Fuel poverty

42% of households in Northern Ireland are living in fuel poverty.  (Northern Ireland Housing Executive, House Condition Survey 2011).

A household is in fuel poverty if, in order to maintain an acceptable level of temperature throughout the home, the occupants would have to spend more than 10% of their income on all household fuel use.

There are three factors which impact fuel poverty:

  • income
  • the cost of energy
  • the domestic energy efficiency of the home

Research carried out by the Marmot Review Team (2011) and others confirms that living in cold conditions is a risk to health. The inability to adequately heat a home both causes and contributes to worsening health and wellbeing. Impacts on both physical and mental health and wellbeing have been well documented and are worse for particular groups. Those most at risk include: those with an illness exacerbated by the cold e.g. cardiovascular conditions; respiratory conditions; people with disabilities; those with chronic or terminal health conditions e.g. a stroke or cancer; households with young or dependent children; pregnant women; those on a low income and older people 65+yrs.

Across Northern Ireland, the PHA is working in partnership with statutory, community, voluntary and academic sectors to deliver a range of local and regional initiatives to help alleviate the impact fuel poverty for those at most risk.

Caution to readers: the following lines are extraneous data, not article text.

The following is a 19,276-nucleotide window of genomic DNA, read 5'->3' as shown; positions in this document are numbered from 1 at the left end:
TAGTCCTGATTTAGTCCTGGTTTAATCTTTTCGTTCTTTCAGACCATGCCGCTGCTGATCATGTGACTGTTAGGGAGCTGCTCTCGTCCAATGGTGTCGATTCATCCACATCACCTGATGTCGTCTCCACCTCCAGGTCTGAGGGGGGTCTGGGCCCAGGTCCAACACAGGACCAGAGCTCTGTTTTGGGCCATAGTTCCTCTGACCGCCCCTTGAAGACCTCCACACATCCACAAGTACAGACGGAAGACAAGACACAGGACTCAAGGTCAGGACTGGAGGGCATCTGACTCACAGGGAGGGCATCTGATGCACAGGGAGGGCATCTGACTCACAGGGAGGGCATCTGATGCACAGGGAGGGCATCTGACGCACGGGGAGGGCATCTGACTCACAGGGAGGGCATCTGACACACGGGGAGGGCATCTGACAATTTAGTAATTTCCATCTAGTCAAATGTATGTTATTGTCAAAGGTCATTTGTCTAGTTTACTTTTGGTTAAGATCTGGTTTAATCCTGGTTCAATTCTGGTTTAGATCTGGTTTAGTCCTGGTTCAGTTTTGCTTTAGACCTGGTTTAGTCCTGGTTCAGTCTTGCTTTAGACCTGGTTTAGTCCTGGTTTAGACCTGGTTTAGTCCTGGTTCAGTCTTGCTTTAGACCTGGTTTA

Improving the homes of those vulnerable to fuel poverty plays an important role, as cold, damp housing can cause respiratory diseases, hypothermia and may contribute to additional winter deaths among older people. The Department for Communities Affordable Warmth Scheme is accessed via local council offices throughout Northern Ireland to help address fuel poverty for home owners eligible for assistance.

The work which the PHA progresses in relation to fuel poverty fits with the organisations wider poverty and health and wellbeing remit. The Public Health Agency Poverty Priorities 2016-2020:

  • Develop and share models of good practice which address poverty, supporting or implementing interventions to:
    • Tackle fuel poverty for vulnerable groups
    • Address food poverty by improving access to healthier affordable choices for those most at risk.
    • Improve incomes and benefit maximisation for those with underlying health needs.
  • Build and extend working relationships with partner organisations and other government departments to achieve shared outcomes around poverty under Programme for Government, Making Life Better, Joint Working with Local Government and within Community Planning.
  • Maintain and develop close linkages with other organisations undertaking work and research in Northern Ireland around poverty.